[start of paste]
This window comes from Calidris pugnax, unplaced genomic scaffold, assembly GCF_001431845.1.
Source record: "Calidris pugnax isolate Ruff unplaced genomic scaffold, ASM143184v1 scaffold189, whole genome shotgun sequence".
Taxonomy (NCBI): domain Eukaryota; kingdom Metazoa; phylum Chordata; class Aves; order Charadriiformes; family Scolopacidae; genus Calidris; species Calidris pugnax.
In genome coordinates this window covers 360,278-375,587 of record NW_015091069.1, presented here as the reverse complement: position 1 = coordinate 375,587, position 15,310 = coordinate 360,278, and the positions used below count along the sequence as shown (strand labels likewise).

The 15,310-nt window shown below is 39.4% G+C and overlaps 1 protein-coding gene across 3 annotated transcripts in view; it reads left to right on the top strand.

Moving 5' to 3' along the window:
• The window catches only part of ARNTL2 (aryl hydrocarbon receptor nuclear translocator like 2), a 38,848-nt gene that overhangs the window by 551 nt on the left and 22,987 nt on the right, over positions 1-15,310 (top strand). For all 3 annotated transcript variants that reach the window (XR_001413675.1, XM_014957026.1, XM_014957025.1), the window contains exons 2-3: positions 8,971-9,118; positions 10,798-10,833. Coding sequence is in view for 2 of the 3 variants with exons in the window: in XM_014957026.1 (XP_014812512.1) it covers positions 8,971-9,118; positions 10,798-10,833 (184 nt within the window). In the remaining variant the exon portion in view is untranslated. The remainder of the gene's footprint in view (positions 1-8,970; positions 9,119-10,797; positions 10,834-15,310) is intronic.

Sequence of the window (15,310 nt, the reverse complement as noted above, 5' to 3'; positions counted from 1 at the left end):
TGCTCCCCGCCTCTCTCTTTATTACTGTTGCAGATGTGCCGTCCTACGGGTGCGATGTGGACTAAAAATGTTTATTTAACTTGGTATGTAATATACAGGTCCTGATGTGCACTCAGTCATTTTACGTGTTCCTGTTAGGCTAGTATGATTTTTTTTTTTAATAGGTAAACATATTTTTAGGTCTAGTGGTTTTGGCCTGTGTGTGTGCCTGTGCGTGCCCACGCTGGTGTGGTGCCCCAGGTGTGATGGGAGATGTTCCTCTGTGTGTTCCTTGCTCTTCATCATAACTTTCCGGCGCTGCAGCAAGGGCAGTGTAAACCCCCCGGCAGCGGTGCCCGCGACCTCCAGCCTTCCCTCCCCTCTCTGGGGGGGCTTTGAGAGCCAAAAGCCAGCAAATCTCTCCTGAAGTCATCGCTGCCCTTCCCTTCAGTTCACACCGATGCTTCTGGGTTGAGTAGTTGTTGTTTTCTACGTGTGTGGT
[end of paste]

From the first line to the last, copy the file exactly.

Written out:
This window comes from Calidris pugnax, unplaced genomic scaffold, assembly GCF_001431845.1.
Source record: "Calidris pugnax isolate Ruff unplaced genomic scaffold, ASM143184v1 scaffold189, whole genome shotgun sequence".
Taxonomy (NCBI): domain Eukaryota; kingdom Metazoa; phylum Chordata; class Aves; order Charadriiformes; family Scolopacidae; genus Calidris; species Calidris pugnax.
In genome coordinates this window covers 360,278-375,587 of record NW_015091069.1, presented here as the reverse complement: position 1 = coordinate 375,587, position 15,310 = coordinate 360,278, and the positions used below count along the sequence as shown (strand labels likewise).

The 15,310-nt window shown below is 39.4% G+C and overlaps 1 protein-coding gene across 3 annotated transcripts in view; it reads left to right on the top strand.

Moving 5' to 3' along the window:
• The window catches only part of ARNTL2 (aryl hydrocarbon receptor nuclear translocator like 2), a 38,848-nt gene that overhangs the window by 551 nt on the left and 22,987 nt on the right, over positions 1-15,310 (top strand). For all 3 annotated transcript variants that reach the window (XR_001413675.1, XM_014957026.1, XM_014957025.1), the window contains exons 2-3: positions 8,971-9,118; positions 10,798-10,833. Coding sequence is in view for 2 of the 3 variants with exons in the window: in XM_014957026.1 (XP_014812512.1) it covers positions 8,971-9,118; positions 10,798-10,833 (184 nt within the window). In the remaining variant the exon portion in view is untranslated. The remainder of the gene's footprint in view (positions 1-8,970; positions 9,119-10,797; positions 10,834-15,310) is intronic.

Sequence of the window (15,310 nt, the reverse complement as noted above, 5' to 3'; positions counted from 1 at the left end):
TGCTCCCCGCCTCTCTCTTTATTACTGTTGCAGATGTGCCGTCCTACGGGTGCGATGTGGACTAAAAATGTTTATTTAACTTGGTATGTAATATACAGGTCCTGATGTGCACTCAGTCATTTTACGTGTTCCTGTTAGGCTAGTATGATTTTTTTTTTTAATAGGTAAACATATTTTTAGGTCTAGTGGTTTTGGCCTGTGTGTGTGCCTGTGCGTGCCCACGCTGGTGTGGTGCCCCAGGTGTGATGGGAGATGTTCCTCTGTGTGTTCCTTGCTCTTCATCATAACTTTCCGGCGCTGCAGCAAGGGCAGTGTAAACCCCCCGGCAGCGGTGCCCGCGACCTCCAGCCTTCCCTCCCCTCTCTGGGGGGGCTTTGAGAGCCAAAAGCCAGCAAATCTCTCCTGAAGTCATCGCTGCCCTTCCCTTCAGTTCACACCGATGCTTCTGGGTTGAGTAGTTGTTGTTTTCTACGTGTGTGGT